Chapter 19, Problem 107IL

### Chemistry & Chemical Reactivity

10th Edition
John C. Kotz + 3 others
ISBN: 9781337399074

Chapter
Section

### Chemistry & Chemical Reactivity

10th Edition
John C. Kotz + 3 others
ISBN: 9781337399074
Textbook Problem

# A “silver coulometer” (Study Question 106) was used in the past to measure the current flowing in an electrochemical cell. Suppose you found that the current flowing through an electrolysis cell deposited 0.089 g of Ag metal at the cathode after exactly 10 min. If this same current then passed through a cell containing gold(III) ion in the form of [AuCl4]−, how much gold was deposited at the cathode in that electrolysis cell?

Interpretation Introduction

Interpretation:

The mass of gold deposited at the cathode in the given electrolysis cell has to be determined.

Concept introduction:

The Faraday’s first law of electrolysis state that the mass of the substance (m) deposited at any electrode is directly proportional to the charge (Q) passed. The mathematical form of the Fraday’s first law is written as’

m=(QF)(MZ)

Here,

The symbol F is the Faraday’s constant.

The symbol M is the molar mass of the substance in grams per mol.

The symbol Z is the valence number of ions of the substance (electrons transferred per ion).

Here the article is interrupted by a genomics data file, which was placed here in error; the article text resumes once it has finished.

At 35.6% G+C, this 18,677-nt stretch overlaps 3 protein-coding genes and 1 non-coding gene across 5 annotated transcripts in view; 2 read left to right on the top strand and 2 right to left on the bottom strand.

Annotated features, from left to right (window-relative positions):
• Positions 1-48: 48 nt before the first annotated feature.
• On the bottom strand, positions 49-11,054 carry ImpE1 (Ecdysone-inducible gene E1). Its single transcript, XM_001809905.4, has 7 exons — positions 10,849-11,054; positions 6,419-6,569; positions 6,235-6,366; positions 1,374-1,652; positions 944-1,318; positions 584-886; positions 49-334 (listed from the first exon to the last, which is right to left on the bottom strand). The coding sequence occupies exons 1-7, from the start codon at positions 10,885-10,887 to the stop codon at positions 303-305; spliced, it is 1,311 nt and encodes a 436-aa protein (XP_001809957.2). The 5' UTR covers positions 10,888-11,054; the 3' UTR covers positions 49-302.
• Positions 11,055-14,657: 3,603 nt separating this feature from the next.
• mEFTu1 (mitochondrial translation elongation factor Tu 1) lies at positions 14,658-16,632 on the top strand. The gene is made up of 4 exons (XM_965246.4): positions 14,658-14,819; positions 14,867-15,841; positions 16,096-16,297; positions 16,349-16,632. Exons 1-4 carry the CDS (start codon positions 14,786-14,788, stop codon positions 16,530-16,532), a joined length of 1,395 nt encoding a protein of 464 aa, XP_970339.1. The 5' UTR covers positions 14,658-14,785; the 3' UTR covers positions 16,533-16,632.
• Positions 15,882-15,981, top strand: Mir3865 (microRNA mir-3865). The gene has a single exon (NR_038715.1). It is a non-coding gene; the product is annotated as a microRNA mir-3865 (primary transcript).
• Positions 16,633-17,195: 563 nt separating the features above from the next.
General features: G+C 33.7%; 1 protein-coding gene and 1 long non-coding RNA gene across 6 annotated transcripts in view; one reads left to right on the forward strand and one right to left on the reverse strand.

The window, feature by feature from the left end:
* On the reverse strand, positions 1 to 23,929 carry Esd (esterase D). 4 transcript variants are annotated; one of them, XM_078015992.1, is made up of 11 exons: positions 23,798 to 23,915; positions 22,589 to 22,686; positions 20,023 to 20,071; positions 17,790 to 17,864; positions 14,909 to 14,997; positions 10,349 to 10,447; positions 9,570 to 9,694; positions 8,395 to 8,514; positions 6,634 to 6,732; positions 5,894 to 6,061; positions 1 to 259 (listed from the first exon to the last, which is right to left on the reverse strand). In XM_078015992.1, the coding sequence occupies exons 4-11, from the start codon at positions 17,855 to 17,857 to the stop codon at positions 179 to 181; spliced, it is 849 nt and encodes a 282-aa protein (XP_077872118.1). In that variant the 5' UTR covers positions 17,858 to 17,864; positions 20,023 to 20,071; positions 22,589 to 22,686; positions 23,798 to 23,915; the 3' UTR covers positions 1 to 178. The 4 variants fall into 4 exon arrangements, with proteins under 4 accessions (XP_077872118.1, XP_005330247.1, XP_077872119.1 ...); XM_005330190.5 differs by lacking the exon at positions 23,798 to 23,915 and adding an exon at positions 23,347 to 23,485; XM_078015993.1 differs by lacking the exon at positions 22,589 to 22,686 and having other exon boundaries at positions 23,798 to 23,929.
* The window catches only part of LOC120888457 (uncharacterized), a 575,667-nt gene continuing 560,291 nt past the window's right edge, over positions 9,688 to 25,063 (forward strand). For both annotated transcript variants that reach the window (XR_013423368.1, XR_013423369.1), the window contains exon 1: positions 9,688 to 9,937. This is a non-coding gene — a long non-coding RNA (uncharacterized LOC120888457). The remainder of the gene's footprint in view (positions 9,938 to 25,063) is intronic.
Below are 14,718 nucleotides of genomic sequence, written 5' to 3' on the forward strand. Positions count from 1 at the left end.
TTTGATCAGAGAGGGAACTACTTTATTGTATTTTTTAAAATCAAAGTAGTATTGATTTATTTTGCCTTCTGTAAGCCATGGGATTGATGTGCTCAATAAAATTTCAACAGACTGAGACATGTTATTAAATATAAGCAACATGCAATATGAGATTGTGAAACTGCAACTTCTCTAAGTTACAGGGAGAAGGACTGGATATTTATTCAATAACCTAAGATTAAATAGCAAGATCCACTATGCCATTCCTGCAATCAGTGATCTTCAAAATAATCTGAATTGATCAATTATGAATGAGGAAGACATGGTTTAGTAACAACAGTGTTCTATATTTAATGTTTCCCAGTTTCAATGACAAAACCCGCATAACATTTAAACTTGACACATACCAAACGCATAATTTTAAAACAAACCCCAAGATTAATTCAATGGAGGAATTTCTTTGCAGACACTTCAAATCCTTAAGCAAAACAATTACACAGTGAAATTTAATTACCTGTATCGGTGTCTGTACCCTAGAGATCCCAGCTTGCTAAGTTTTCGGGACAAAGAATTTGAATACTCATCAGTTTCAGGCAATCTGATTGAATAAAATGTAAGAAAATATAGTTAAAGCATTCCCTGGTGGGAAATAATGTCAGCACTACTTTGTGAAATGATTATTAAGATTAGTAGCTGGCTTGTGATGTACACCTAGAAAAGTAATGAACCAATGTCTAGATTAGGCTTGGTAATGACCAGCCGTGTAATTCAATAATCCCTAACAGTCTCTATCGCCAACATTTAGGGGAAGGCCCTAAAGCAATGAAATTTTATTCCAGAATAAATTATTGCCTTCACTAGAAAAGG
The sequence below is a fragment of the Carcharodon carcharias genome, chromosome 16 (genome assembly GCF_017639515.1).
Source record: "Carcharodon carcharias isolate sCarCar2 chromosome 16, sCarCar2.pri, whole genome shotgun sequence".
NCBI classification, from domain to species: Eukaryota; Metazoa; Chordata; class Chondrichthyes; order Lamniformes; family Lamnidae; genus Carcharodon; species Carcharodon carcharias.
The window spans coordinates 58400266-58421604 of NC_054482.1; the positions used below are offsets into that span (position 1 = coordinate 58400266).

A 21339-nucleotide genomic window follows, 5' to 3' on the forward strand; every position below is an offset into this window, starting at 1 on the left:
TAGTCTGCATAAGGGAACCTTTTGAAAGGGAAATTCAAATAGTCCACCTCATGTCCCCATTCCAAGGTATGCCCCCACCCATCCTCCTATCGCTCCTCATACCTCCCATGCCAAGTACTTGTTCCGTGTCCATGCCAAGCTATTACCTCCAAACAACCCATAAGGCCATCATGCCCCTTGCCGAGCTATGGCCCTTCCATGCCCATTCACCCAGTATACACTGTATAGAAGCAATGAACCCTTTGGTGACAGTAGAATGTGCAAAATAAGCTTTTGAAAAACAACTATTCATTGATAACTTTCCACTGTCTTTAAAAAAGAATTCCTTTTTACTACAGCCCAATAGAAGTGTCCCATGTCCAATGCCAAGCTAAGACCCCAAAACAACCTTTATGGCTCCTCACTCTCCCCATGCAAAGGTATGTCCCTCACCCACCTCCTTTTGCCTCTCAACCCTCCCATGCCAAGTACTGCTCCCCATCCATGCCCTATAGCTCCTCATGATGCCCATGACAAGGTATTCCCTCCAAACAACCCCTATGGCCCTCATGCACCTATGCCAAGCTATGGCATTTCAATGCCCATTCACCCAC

In the simple case of constant current electrolysis, Q=I×t leading to

m=(I×tF)(MZ)

Here, t is the total time the constant current (I) is applied.

Explanation

Given:

The time t is 600â€‰s.

The mass of silver deposited is 0.089â€‰g.

The molar mass of silver is 107.86â€‰gâ‹…molâˆ’1.

The faradayâ€™s constant F is equal to 96500â€‰Câ‹…molâˆ’1.

The reaction of silver ion to produce silver metal is written as,

Â Â Â Â Ag+(aq)â†’Ag(s)+eâˆ’

Here, Z=1.

Substitute these values in the equation given below to calculate the current in ten minutes.

m=(IÃ—tF)(MZ)

0.089â€‰g=(I(600â€‰s)96500â€‰Câ‹…molâˆ’1)(107.86â€‰gâ‹…molâˆ’11)I=0.1327â€‰A

Hence, the current of silver produced in ten minutes is 0.1327â€‰A.

The same current passed through a cell containing gold ion in the form of [AuCl4]âˆ’

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